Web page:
Timing of initial cereal exposure in infancy and risk of islet autoimmunity

JAMA. 2003 Oct 1;290(13):1713-20. doi: 10.1001/jama.290.13.1713.


Context: Dietary exposures in infancy have been implicated, albeit inconsistently, in the etiology of type 1 diabetes mellitus (DM).

Objective: To examine the association between cereal exposures in the infant diet and appearance of islet autoimmunity (IA).

Design: Birth cohort study conducted from 1994 to 2002 with a mean follow-up of 4 years.

Setting: Newborn screening for HLA was done at St Joseph's Hospital in Denver, Colo. First-degree relatives of type 1 DM individuals were recruited from the Denver metropolitan area.

Participants: We enrolled 1183 children at increased type 1 DM risk, defined as either HLA genotype or having a first-degree relative with type 1 DM, at birth and followed them prospectively. We obtained exposure and outcome measures for 76% of enrolled children. Participants had variable lengths of follow-up (9 months to 9 years).

Main outcome measures: Blood draws for the detection of insulin autoantibody, glutamic acid decarboxylase autoantibody, or IA-2 autoantibody were performed at 9, 15, and 24 months and annually thereafter. Children with IA (n = 34) were defined as those testing positive for at least 1 of the autoantibodies on 2 or more consecutive visits and who tested positive or had diabetes on their most recent visit.

Results: Children initially exposed to cereals between ages 0 and 3 months (hazard ratio [HR], 4.32; 95% confidence interval [CI], 2.0-9.35) and those who were exposed at 7 months or older (HR, 5.36; 95% CI, 2.08-13.8) had increased hazard of IA compared with those who were exposed during the fourth through sixth month, after adjustment for HLA genotype, family history of type 1 DM, ethnicity, and maternal age. In children who were positive for the HLA-DRB1*03/04,DQB8 genotype, adjusted HRs were 5.55 (95% CI, 1.92-16.03) and 12.53 (95% CI, 3.19-49.23) for initial cereal exposure between ages 0 to 3 months and at 7 months or older, respectively.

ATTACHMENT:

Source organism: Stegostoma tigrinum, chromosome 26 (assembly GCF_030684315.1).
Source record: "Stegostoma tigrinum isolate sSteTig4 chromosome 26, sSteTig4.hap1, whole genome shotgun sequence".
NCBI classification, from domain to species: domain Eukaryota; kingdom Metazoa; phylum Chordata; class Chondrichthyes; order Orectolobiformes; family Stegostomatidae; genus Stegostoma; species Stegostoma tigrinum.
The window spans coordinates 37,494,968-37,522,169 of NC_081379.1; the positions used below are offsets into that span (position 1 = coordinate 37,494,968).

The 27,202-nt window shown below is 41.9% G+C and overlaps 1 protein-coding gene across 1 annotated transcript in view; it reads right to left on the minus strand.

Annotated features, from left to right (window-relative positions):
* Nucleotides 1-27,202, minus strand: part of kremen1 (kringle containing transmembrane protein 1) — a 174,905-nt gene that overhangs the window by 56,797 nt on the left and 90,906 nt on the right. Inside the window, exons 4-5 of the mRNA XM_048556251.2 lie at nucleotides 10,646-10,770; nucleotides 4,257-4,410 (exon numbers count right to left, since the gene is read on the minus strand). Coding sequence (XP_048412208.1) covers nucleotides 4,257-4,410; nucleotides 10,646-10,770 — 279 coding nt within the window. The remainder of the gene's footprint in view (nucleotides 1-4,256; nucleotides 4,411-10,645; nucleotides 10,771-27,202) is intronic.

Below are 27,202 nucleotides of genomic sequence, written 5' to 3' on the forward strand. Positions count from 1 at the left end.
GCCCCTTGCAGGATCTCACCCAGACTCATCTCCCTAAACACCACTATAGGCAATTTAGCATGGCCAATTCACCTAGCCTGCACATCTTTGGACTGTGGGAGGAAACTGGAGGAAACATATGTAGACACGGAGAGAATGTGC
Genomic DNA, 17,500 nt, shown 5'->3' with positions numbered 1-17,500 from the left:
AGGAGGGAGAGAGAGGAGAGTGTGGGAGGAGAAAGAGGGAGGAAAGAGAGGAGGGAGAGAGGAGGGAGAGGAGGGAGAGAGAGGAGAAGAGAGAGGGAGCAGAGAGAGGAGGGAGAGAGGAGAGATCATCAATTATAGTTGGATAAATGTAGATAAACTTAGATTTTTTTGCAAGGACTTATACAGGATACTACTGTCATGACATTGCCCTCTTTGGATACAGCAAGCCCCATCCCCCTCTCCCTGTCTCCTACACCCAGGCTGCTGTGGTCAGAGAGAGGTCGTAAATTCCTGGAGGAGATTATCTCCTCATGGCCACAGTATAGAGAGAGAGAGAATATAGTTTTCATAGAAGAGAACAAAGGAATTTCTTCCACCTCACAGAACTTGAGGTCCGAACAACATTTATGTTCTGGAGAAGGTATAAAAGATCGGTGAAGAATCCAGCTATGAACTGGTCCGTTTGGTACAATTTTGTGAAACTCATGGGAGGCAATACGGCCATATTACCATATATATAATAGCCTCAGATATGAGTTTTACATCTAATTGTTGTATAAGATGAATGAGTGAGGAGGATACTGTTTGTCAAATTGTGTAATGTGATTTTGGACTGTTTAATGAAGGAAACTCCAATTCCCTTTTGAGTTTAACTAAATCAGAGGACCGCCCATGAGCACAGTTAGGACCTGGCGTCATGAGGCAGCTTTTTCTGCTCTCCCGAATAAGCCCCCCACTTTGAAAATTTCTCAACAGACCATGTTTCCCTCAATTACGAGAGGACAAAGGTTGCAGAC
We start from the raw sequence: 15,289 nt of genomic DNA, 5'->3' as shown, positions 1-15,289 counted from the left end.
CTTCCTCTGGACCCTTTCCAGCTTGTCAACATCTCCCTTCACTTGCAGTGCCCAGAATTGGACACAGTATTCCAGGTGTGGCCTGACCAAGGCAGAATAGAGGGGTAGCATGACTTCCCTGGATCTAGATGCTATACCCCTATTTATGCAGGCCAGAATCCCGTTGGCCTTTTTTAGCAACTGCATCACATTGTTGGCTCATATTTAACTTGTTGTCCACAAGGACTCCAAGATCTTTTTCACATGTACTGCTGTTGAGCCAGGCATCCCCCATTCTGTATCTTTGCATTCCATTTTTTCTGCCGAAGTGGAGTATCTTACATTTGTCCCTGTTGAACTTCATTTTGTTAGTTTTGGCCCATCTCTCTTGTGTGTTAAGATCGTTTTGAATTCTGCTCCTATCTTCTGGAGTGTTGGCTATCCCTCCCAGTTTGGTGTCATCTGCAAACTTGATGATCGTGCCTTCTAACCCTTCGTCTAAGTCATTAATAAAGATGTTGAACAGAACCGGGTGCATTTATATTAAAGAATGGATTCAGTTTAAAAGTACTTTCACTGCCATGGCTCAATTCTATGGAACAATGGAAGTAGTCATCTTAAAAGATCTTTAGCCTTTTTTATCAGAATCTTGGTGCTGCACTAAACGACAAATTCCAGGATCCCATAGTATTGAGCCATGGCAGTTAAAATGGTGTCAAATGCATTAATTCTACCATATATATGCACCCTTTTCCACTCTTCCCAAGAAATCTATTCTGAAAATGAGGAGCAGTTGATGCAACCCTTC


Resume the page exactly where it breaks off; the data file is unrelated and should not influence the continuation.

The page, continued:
Conclusion: There may be a window of exposure to cereals in infancy outside which initial exposure increases IA risk in susceptible children.

Publication types

  • Research Support, U.S. Gov't, P.H.S.

MeSH terms

  • Animals
  • Autoantibodies / blood*
  • Autoimmunity*
  • Child
  • Child, Preschool
  • Cohort Studies
  • Diabetes Mellitus, Type 1 / epidemiology*
  • Diabetes Mellitus, Type 1 / etiology
  • Diabetes Mellitus, Type 1 / genetics
  • Edible Grain*
  • Genetic Predisposition to Disease
  • Genotype
  • Glutamate Decarboxylase / immunology
  • HLA-DR Antigens / genetics
  • HLA-DRB1 Chains
  • Humans
  • Infant
  • Infant Food
  • Infant Nutritional Physiological Phenomena / physiology*
  • Infant, Newborn
  • Insulin Antibodies / blood
  • Islets of Langerhans / immunology*
  • Milk
  • Proportional Hazards Models
  • Risk Factors
  • Time Factors


  • Autoantibodies
  • HLA-DR Antigens
  • HLA-DRB1 Chains
  • ICA512 autoantibody
  • Insulin Antibodies
  • Glutamate Decarboxylase